If however, “there appears persons of sex so doubtful that it remains uncertain from which sex they take their names,” this person is free to clearly designate their gender in order that they might more closely reflect the created order without interference from the physical effects of the fall. Jesus himself demonstrates that there is a role for healing the body so that it again functions as it was designed. This is exactly what he does when he causes the blind to see, the mute to speak, and the lame to walk. The goal is not to avoid the call to renew their minds, but to reinsert them into the system by which their minds are continually being renewed.

Lastly, I did say in the case of physical abnormalities one may rightly opt for a surgical solution. However, that option should not be seen as mandatory. As Christians we believe that nothing happens that fails to ultimately bring glory to God. This includes birth defects. Augustine explains,

For God the Creator of all knows where and when each thing ought to be, or to have been created, because He sees the similarities and diversities which can contribute to the beauty of the whole. But He who cannot see the whole is offended by the deformity of the part because he is blind to that which balances it, and to which it belongs. We know that men are born with more than four fingers on their hands or toes on their feet: this is a smaller matter, but far from us be the folly of supposing that the Creator mistook the number of a man’s fingers, though we cannot account for the difference. And so in cases where the divergence is greater.

There is no need to assume that God intends for all sicknesses and deformities to go untreated and unhealed simply because he allowed them to exist in the first place. If this were the case it would be hard to explain the healing ministries of Jesus and his disciples. The folly is not trying to restore what appears to be broken. Instead, the folly is believing that there is no point to what is broken. We must strive to be wise men who see the entire picture of gender and sexuality and ask what we can learn about the nature and character of God and how it can teach us to love Him more.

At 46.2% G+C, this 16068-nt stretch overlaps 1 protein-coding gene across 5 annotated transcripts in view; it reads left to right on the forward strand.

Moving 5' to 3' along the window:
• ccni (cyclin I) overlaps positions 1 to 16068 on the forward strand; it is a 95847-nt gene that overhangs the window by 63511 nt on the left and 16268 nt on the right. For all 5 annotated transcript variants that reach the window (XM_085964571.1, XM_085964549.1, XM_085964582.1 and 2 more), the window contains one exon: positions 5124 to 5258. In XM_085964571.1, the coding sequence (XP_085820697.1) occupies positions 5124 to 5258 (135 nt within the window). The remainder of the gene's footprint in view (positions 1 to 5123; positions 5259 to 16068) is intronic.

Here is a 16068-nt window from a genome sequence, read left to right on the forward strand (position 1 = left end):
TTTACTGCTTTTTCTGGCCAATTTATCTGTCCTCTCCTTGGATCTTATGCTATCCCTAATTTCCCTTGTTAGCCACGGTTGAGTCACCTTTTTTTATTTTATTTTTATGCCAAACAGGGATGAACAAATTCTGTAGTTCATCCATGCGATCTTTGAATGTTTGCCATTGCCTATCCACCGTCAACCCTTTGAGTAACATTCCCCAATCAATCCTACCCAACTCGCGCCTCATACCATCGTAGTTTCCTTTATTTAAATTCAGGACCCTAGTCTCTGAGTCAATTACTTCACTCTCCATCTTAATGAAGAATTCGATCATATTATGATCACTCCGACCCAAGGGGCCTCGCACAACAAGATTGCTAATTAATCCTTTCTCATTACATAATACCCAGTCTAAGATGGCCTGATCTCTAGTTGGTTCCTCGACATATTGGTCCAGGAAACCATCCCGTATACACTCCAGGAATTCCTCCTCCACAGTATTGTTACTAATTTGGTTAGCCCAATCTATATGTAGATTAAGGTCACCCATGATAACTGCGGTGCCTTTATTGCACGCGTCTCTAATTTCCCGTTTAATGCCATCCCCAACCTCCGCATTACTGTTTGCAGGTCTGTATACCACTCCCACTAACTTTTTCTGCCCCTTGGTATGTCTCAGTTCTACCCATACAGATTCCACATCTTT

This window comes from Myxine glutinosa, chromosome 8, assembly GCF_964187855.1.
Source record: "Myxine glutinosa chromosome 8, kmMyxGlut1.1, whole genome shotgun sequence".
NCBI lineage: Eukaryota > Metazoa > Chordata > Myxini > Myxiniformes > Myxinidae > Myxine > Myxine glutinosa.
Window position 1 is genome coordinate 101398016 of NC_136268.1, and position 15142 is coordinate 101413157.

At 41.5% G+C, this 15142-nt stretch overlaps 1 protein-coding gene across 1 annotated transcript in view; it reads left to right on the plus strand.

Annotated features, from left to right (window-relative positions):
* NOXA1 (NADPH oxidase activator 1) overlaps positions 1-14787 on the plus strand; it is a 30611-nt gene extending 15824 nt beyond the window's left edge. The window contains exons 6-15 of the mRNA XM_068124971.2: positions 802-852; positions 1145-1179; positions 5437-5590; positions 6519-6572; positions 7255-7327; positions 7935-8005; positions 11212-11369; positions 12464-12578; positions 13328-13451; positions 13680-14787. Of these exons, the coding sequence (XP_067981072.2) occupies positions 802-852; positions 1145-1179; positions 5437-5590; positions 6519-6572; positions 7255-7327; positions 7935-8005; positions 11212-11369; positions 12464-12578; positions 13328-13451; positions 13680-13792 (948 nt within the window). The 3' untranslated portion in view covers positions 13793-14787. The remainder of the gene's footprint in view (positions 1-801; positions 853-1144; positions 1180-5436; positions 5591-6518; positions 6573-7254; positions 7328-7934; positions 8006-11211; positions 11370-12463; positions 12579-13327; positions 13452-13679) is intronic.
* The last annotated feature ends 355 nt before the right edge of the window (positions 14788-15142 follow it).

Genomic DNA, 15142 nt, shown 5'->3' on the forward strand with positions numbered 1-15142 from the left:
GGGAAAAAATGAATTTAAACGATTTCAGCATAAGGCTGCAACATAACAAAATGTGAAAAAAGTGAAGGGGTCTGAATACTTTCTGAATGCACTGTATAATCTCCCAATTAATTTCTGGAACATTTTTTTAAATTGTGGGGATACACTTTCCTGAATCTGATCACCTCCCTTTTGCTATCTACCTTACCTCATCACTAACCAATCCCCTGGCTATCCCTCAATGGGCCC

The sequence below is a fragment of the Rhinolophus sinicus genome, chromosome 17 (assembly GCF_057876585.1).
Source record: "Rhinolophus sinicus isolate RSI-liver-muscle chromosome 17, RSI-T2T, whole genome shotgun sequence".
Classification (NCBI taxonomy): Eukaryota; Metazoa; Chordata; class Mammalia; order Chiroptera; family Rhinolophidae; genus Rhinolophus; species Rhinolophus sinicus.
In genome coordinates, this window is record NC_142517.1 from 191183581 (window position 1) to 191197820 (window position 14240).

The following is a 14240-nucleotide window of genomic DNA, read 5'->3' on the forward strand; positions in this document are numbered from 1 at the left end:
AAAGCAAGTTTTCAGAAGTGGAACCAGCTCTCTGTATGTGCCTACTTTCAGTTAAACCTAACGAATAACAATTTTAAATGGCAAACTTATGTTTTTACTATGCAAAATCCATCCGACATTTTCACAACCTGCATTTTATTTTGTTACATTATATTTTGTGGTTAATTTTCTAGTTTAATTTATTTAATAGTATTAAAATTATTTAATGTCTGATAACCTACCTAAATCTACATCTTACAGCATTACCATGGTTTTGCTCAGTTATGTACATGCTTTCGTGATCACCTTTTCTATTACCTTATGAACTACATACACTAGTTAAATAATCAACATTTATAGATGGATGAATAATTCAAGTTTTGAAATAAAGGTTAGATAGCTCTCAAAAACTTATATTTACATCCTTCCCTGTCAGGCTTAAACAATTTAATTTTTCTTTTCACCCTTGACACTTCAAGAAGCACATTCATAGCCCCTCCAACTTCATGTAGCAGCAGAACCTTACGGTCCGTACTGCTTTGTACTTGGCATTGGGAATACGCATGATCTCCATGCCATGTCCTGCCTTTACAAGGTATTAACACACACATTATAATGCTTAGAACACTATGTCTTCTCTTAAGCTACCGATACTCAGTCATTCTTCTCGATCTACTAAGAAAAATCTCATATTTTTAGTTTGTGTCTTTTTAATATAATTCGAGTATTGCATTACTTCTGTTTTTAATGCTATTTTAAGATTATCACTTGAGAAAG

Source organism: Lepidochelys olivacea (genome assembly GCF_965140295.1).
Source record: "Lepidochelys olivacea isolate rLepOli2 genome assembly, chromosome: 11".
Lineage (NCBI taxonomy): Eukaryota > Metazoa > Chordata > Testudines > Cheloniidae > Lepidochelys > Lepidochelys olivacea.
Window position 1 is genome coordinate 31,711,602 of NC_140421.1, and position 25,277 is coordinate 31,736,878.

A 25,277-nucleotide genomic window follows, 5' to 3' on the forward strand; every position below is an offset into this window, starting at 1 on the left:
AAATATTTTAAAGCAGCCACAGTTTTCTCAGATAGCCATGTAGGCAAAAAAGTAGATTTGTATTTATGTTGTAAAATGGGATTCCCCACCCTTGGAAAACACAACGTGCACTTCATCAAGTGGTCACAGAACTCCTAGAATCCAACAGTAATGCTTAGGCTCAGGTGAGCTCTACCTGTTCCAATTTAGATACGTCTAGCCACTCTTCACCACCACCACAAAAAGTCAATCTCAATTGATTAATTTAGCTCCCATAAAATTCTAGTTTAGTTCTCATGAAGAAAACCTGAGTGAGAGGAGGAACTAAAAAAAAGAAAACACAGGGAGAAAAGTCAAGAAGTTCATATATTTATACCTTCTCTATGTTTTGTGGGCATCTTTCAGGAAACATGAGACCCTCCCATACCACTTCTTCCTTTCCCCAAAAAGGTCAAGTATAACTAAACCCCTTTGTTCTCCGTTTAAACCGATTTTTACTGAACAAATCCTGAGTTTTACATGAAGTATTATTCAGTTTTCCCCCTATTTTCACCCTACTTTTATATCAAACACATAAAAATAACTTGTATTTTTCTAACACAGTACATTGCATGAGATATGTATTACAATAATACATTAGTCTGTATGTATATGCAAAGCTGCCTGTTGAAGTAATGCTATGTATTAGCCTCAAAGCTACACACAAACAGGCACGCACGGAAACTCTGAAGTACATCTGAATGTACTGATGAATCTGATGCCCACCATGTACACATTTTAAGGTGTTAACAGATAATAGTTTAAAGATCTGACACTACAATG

But What About… Gender and Knowing God pt 6.1

1. But What About Legitimate Mental Imbalance?

But what about the person who, because of the effects of the fall, has a legitimate mental imbalance which causes them to think they should be the other gender? I don’t deny that sin has caused legitimate mental imbalances. In fact, we should expect to find mental imbalance where God has given us over to our sinful desires and lusts and our minds have become darkened and whereour thoughts become futile.

However, I am convinced that we do not change our bodies to accommodate our sinful minds. Instead we change our sinful minds to accommodate our bodies, which still reflect the image of God. This seems to be the clear and “weighty” instruction of the Law. Our minds are depraved, but God can and will restore them. Though the process may not be a quick one, it is nevertheless the paradigm for Christian living. “Do not conform to the patterns of this world but be transformed by the renewing of your minds.”

It seems that the chief reason that a person would suggest changing the body rather than changing the mind is that they believe that it will make them happier. There is a promise of immediate relief and, therefore, immediate happiness. I have no issue with the desire for happiness, but I fear that the means by which it is achieved is actually counter-productive to the goal. Consider C.S. Lewis’ words,

The Weight of GloryIndeed, if we consider the unblushing promises of reward and the staggering nature of the rewards promised in the Gospels it would seem that Our Lord finds our desires not too strong, but too weak. We are half-hearted creatures, fooling about with drink and sex and ambition when infinite joy is offered us, like an ignorant child who wants to go on making mud pies in the slum because he cannot imagine what is meant by the offer of a holiday at the sea. We are far too easily pleased.

With this in mind, we must ask the question, would the temporal pleasure of a sex change be worth it if the cost is diminishing the picture which God gave us to know Him and love Him with? Can more happiness be gained through a physical operation than through a spiritual transformation? I am convinced that the answer is no!